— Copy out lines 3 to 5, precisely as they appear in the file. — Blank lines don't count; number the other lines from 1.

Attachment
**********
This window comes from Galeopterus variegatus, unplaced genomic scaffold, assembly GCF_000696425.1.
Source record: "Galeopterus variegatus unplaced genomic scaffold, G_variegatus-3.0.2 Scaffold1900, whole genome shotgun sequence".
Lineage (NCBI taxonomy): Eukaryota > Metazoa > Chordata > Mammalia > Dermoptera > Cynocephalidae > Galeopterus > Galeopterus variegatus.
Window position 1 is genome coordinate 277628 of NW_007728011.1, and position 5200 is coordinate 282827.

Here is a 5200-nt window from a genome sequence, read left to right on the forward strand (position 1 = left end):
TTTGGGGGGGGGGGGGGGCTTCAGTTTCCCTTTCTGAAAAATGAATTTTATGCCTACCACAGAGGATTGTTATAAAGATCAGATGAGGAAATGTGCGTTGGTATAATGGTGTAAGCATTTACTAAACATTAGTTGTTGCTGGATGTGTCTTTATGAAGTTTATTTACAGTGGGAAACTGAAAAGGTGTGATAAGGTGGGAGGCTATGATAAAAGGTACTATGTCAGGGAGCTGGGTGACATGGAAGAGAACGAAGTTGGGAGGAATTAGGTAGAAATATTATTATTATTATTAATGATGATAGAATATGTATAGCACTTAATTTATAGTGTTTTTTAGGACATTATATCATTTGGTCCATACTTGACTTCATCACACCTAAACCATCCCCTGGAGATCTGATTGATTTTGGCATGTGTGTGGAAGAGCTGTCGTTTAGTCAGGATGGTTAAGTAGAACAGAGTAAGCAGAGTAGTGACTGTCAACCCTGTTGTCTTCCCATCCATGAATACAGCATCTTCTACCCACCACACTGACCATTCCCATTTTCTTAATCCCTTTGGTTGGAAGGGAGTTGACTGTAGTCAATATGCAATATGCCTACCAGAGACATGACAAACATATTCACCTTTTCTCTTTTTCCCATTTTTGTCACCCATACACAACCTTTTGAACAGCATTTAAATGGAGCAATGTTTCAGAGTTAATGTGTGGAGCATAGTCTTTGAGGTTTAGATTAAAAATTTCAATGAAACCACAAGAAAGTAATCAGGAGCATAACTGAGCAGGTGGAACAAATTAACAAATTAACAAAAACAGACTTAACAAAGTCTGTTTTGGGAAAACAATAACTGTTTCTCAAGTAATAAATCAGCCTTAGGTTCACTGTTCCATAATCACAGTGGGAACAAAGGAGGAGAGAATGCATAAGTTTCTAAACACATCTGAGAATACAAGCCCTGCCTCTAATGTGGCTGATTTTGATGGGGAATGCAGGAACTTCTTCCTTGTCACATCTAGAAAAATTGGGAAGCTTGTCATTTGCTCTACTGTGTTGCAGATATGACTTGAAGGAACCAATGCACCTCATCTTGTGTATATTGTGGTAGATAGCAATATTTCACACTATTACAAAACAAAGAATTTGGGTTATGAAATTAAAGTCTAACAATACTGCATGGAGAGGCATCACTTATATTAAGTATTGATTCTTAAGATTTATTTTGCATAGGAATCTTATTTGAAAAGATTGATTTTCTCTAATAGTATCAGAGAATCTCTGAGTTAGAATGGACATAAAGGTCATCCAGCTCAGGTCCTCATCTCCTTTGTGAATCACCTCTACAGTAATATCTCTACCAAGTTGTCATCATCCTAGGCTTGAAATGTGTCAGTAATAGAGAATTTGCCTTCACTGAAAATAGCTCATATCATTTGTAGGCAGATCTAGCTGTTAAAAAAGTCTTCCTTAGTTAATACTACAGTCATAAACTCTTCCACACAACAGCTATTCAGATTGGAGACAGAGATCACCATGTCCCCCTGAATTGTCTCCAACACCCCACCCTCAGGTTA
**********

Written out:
Lineage (NCBI taxonomy): Eukaryota > Metazoa > Chordata > Mammalia > Dermoptera > Cynocephalidae > Galeopterus > Galeopterus variegatus.
Window position 1 is genome coordinate 277628 of NW_007728011.1, and position 5200 is coordinate 282827.

Here is a 5200-nt window from a genome sequence, read left to right on the forward strand (position 1 = left end):